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The Transformation of Canadian Tire Corporation Limited

Let me start by saying that I am optimistic about the consumer these days for the simple reasons that oil has plummeted in the last few months and rates have been cut yet again. These simple facts point to a strong macro environment for retailers, and Canadian Tire Corporation Limited (TSX: CTC.A) stands out for its growth prospects as well as its valuation.

There are four factors that make me optimistic.

1. Strong brand awareness among consumers

There are 493 Canadian Tire stores across Canada, a brand that is a part of Canadian history and a fixture in the retail industry. And management is on the offensive, revamping the brand and attempting to make it more relevant by being more targeted in its marketing and by investing in the digital age.

The Canadian Tire of the past did not target a specific customer and was too much of a general retailer, seemingly selling everything yet nothing to get excited about. With this in mind, the goal now is to become more of a specialty retailer under one big roof, using targeted marketing and a focus on brands. Furthermore, the Canadian Tire of the past was years behind other retailers technologically, with no presence in the e-commerce world and a limited ability to track shoppers’ habits and use that information to get to know its clients. This has also been changing recently.

2. Leading spot in different retail categories and related businesses

Canadian Tire’s automotive business, which includes auto service centres and hard goods departments, PartSource specialty stores, and Petroleum retail outlets, is a key differentiator. Being the highest margin segment of the Canadian Tire stores, management will put more emphasis on automotive going forward, with more marketing and advertising, greater emphasis on customer service, and the ability to service more types of automobiles.

FGL Sports is the largest national retailer of sporting goods. At FGL Sports, the goal is to grow the Sportchek footprint and build a connection with target customers (19- to 34-year-olds). FGL reported 12 positive comparative quarters in a row since it was acquired. Sportchek has had three double-digit same-store sales growth quarters. The company will invest in existing stores and open 10 to 12 new Sportchek stores across Canada. There will be new vendors and partners.

Management has a 5% same-store sales growth goal for Mark’s Work Wearhouse. Stores are getting refreshed and are moving into malls, which will open the banner up to a whole new set of customers. There are strong landlord connections via Sportchek that will enable this to happen. The plan is to invest more in marketing as the apparel market is fragmented, and there is an opportunity to capture a larger share of Mark’s target market of 35- to 50-year-old males.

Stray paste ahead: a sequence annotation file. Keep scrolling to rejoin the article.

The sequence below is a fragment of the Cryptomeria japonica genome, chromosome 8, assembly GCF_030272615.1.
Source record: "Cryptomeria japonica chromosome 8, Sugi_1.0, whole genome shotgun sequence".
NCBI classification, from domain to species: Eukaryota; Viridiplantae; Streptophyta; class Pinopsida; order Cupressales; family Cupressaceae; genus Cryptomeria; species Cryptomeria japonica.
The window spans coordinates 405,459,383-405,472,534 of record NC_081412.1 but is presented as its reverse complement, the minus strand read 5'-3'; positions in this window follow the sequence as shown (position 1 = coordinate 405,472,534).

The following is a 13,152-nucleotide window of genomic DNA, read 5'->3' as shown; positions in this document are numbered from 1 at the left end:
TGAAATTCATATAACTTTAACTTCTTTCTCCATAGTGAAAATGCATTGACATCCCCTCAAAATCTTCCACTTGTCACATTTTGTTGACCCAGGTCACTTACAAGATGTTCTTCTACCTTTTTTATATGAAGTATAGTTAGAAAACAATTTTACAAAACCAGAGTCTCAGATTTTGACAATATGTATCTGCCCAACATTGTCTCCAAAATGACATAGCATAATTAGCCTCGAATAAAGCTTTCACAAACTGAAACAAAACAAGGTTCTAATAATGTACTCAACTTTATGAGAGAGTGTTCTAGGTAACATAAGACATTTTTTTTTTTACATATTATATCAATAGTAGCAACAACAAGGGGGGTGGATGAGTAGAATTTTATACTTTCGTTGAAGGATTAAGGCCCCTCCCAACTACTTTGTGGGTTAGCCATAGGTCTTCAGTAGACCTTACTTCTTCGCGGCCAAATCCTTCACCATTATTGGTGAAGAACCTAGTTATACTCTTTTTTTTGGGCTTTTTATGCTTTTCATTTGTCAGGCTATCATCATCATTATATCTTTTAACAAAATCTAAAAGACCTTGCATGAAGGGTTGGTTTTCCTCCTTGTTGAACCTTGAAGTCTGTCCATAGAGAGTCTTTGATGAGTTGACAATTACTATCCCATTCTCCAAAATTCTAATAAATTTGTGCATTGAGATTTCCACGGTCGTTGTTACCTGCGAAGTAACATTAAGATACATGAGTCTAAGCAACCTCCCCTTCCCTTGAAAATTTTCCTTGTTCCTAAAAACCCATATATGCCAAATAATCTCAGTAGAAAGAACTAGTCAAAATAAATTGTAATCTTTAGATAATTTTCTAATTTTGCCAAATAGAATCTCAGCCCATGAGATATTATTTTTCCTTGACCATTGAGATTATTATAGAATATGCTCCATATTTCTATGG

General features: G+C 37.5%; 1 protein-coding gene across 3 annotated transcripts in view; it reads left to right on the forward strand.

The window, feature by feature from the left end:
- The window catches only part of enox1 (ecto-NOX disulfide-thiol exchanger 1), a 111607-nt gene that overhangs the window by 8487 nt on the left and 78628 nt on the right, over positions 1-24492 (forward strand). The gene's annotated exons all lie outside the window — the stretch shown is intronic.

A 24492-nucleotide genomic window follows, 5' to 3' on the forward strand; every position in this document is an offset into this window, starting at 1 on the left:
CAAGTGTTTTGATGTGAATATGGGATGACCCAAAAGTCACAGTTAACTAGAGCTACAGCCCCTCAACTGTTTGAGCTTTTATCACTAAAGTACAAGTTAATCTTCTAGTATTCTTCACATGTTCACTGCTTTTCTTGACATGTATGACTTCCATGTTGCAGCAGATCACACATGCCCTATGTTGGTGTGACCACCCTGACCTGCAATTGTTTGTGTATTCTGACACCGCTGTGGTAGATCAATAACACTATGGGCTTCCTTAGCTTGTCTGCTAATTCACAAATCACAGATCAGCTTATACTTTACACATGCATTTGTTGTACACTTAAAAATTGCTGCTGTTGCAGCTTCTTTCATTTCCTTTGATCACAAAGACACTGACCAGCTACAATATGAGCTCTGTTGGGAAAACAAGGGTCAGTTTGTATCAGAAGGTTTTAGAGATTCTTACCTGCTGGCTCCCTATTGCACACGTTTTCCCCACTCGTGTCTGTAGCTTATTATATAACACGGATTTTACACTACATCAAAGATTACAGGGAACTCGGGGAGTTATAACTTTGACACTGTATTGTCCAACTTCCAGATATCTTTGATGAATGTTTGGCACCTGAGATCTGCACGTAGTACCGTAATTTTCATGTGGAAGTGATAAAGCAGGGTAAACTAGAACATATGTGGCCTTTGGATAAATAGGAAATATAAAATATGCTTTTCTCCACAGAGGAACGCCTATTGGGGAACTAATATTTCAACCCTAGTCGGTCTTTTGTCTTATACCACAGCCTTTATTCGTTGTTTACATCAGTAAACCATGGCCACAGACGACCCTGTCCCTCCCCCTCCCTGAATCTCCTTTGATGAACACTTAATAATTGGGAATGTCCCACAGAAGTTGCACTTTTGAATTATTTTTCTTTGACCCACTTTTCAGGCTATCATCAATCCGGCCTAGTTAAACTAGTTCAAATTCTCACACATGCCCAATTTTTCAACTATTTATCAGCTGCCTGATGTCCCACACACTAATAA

3. Financial flexibility

There is almost $600 million in cash on company’s balance sheet. Canadian Tire’s real estate investment trust (CT REIT) owns many of the company’s real estate assets, and there is still $1 billion in real estate assets that can be rolled into the REIT. Canadian Tire currently owns 83% of the REIT and plans to reduce that ownership in the next three to five years.

4. Financial services strategy

The financial services segment has seen good growth in receivables and good risk management. The recently formed partnership with Bank of Nova Scotia, which bought 20% of the company’s receivables, provided liquidity as well as a partner for long-term growth. Going forward, the focus will be on new initiatives like instant credit and better rewards with the SCENE loyalty program, which has almost six million members, mostly under 40.

Bottom line

The company is already on the path to revitalizing its stores and its strategy, and it has achieved very strong same-store sales growth. In the third quarter of 2014, same-store sales at Canadian Tire stores increased 3.2%, 8.5% at FGL Sports, and 6.8% at Mark’s.

The retail market in Canada is in the process of being shaken up. Sears is in trouble and Target is leaving Canada, both of which are positives for Canadian Tire, a company that has strong brand awareness and that already has a presence in Canada that is difficult to match. Canadian Tire is presented with an opportunity to capture a bigger share of consumers’ dollars, and it looks like it may very well deliver.

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Fool contributor Karen Thomas does not own shares of any of the companies listed in this article.

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